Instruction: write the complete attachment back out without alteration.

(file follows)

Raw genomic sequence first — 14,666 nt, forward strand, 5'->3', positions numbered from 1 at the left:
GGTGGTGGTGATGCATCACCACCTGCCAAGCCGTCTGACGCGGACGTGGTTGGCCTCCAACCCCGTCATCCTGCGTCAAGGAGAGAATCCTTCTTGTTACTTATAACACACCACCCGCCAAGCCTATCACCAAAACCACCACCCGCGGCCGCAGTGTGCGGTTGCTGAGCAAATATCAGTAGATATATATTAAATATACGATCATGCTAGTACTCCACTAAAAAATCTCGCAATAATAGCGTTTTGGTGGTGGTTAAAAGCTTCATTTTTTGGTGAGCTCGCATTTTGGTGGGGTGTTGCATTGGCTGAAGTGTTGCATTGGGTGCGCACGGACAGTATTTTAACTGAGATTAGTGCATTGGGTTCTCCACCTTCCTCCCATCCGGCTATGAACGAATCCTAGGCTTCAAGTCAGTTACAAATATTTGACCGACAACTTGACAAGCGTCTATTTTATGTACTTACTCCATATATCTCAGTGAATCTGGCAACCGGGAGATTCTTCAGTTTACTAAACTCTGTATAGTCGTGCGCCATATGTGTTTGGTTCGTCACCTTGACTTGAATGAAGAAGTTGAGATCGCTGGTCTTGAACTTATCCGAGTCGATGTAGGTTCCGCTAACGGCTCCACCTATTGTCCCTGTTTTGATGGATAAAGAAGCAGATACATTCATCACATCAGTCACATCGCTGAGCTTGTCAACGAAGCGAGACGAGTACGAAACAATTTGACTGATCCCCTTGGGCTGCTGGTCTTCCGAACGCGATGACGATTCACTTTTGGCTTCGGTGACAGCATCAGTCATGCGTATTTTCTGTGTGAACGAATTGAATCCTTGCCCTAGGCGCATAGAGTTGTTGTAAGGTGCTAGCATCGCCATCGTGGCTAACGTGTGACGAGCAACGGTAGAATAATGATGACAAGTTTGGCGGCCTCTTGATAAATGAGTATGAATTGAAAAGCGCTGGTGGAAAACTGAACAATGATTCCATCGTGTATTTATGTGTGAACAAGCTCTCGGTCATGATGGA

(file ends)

Raw genomic sequence first — 14,666 nt, forward strand, 5'->3', positions numbered from 1 at the left:
GGTGGTGGTGATGCATCACCACCTGCCAAGCCGTCTGACGCGGACGTGGTTGGCCTCCAACCCCGTCATCCTGCGTCAAGGAGAGAATCCTTCTTGTTACTTATAACACACCACCCGCCAAGCCTATCACCAAAACCACCACCCGCGGCCGCAGTGTGCGGTTGCTGAGCAAATATCAGTAGATATATATTAAATATACGATCATGCTAGTACTCCACTAAAAAATCTCGCAATAATAGCGTTTTGGTGGTGGTTAAAAGCTTCATTTTTTGGTGAGCTCGCATTTTGGTGGGGTGTTGCATTGGCTGAAGTGTTGCATTGGGTGCGCACGGACAGTATTTTAACTGAGATTAGTGCATTGGGTTCTCCACCTTCCTCCCATCCGGCTATGAACGAATCCTAGGCTTCAAGTCAGTTACAAATATTTGACCGACAACTTGACAAGCGTCTATTTTATGTACTTACTCCATATATCTCAGTGAATCTGGCAACCGGGAGATTCTTCAGTTTACTAAACTCTGTATAGTCGTGCGCCATATGTGTTTGGTTCGTCACCTTGACTTGAATGAAGAAGTTGAGATCGCTGGTCTTGAACTTATCCGAGTCGATGTAGGTTCCGCTAACGGCTCCACCTATTGTCCCTGTTTTGATGGATAAAGAAGCAGATACATTCATCACATCAGTCACATCGCTGAGCTTGTCAACGAAGCGAGACGAGTACGAAACAATTTGACTGATCCCCTTGGGCTGCTGGTCTTCCGAACGCGATGACGATTCACTTTTGGCTTCGGTGACAGCATCAGTCATGCGTATTTTCTGTGTGAACGAATTGAATCCTTGCCCTAGGCGCATAGAGTTGTTGTAAGGTGCTAGCATCGCCATCGTGGCTAACGTGTGACGAGCAACGGTAGAATAATGATGACAAGTTTGGCGGCCTCTTGATAAATGAGTATGAATTGAAAAGCGCTGGTGGAAAACTGAACAATGATTCCATCGTGTATTTATGTGTGAACAAGCTCTCGGTCATGATGGA